Testing Discrete Orthogonal Moments (DOMs) in biosignals analysis and reconstruction.

Proposing a new modified version of DOPs by the QR decomposition methods like the Gram–Schmidt, Householder, and Given Rotations methods. In addition to comparing methods of QR decomposition to estimate the best methods.

Presenting comparative study between the different types of moments to estimate the best moment in analyzing and reconstructing biosignals.
The rest of the paper is structured into five sections: Sect. 2 outlines the Recursive relation of Discrete Orthogonal Polynomials (DOPs). Discrete Orthogonal Moments (DOMs) will be discussed in Sect. 3. Section 4 shows the proposed procedure for ensuring the orthogonality property of discrete polynomials. Experimental results and discussion are presented in Sect. 5. Discussions are shown in Sect. 6. In Sect. 7, we conclude our work.
2 Recursive relation of discrete orthogonal polynomials (DOPs)
The discrete orthogonal polynomials are the polynomial solutions of the given difference equation
where \(\Delta {p}_{n}\left(x\right)={p}_{n}\left(x+1\right){p}_{n}\left(x\right) and \nabla {p}_{n}(x)={p}_{n}(x){p}_{n}(x1)\) indicates backward finitedifference operator and forward finite difference operator, respectively. \(\sigma (x)\text{ and }\tau (x)\) denote first and second degree functions. \({\lambda }_{n}\) indicate a suitable constant.
The polynomials \({p}_{n}(x)\) satisfy an orthogonality relation of the form
where \(w\left(x\right)\) is the weight function, \({d}_{n}^{2}\) denotes the square of the norm of the corresponding orthogonal polynomials and \({\delta }_{mn}\) denotes the Dirac function. The normalized orthogonal polynomials can be obtained by utilizing the square norm and weighted function
Therefore, the orthogonal property of normalized orthogonal polynomials in (1b) can be rewritten as
A general formula for getting the normalized discrete orthogonal polynomials \({\widetilde{p}}_{n}(x)\) of order \(n\) is defined threeterm recursive relation as follows [11]:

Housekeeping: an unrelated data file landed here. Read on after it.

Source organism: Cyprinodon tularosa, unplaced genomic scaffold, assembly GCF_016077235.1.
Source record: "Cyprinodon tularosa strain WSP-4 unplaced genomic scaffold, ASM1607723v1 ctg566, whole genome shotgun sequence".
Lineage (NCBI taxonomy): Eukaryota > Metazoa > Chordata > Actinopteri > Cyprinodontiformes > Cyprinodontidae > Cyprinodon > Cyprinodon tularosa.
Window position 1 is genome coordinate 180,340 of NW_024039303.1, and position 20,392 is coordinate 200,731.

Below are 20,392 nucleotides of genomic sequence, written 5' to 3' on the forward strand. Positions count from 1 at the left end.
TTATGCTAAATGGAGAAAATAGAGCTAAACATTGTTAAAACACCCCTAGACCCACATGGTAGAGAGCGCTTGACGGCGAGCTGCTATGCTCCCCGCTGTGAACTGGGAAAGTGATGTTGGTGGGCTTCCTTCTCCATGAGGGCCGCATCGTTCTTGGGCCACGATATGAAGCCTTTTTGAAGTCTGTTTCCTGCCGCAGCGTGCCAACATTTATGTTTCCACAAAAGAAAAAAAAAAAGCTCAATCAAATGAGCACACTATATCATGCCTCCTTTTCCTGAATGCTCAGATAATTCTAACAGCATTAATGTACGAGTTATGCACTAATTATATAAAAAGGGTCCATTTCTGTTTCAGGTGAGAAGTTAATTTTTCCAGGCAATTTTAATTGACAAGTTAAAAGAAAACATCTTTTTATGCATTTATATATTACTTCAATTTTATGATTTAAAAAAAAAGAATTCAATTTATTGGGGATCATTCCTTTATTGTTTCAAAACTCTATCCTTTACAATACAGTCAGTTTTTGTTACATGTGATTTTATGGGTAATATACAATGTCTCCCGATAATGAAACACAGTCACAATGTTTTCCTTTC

where A, B, C, D, and E are coefficients independent of each polynomial set shown in Table 1. These discrete orthogonal polynomials include Tchebichef\({{t}}_{{n}}\left({x};{ N}\right)\), Krawtchouk \({k}_{n}\left(x;P,N\right)\), Charlier \({c}_{n}(x)\), Hahn \({h}_{n}^{(\alpha ,\beta )}(x)\) and Meixner \({m}_{n}^{(a,b)}(x)\) Polynomials.\({\widetilde{p}}_{n1}(x)\) and \({\widetilde{p}}_{n2}(x)\) are the zeroorder and firstorder polynomials, respectively.
2.1 Tchebichef polynomials
The nth Tchebichef polynomials \(t_{n} \left( x \right)\) are defined by hypergeometric function as the follows
From Eq. (1.e) and Table 1, we obtain the recursive relation of discrete orthogonal Tchebichef polynomials as follows:
with
where
2.2 Krawtchouk polynomials
Krawtchouk polynomials \(k_{n} \left( {x,p} \right)\) of order n are defined by hypergeometric function as the follows
The recursive relation of discrete orthogonal Krawtchouk polynomials can be calculated using Eq. (1.e) and Table 1 as:
with
where
2.3 Charlier polynomials
Charlier polynomials \({C}_{n}^{{a}_{1}}(x)\) of order n are defined by hypergeometric function as the follows
By substituting coefficients of A, B, C, D, and E from Table 1 in Eq. (1.e), we conclude the recursive relation of discrete orthogonal Charlier polynomials as follows:
with
where
2.4 Hahn polynomials
The nth Hahn polynomials \({h}_{n}^{\left(\alpha ,\beta \right)}(x)\) are defined by hypergeometric function as the follows.
By substituting coefficients of A, B, C, D, and E from Table 1 in Eq. (1.e), we conclude the recursive relation of discrete orthogonal Charlier polynomials as follows:
with
where
\(\text{where }\,\alpha ,\beta >0\text{.}\)
2.5 Meixner polynomials
Meixner polynomials \({m}_{n}^{\left(a,b\right)}(x)\) of order n are defined by hypergeometric function as the follows
From Eq. (1.e) and Table 1, we obtain the recursive relation of discrete orthogonal Meixner polynomials as follows:
with
where
\(\text{where }\,0<b<1\text{ and }a>0\text{.}\)
3 Discrete orthogonal moments (DOMs)
The discrete orthogonal moments are a set of moments calculated by discrete orthogonal polynomials. The set of discrete orthogonal onedimensional (1D) moments are defined as follows [11]: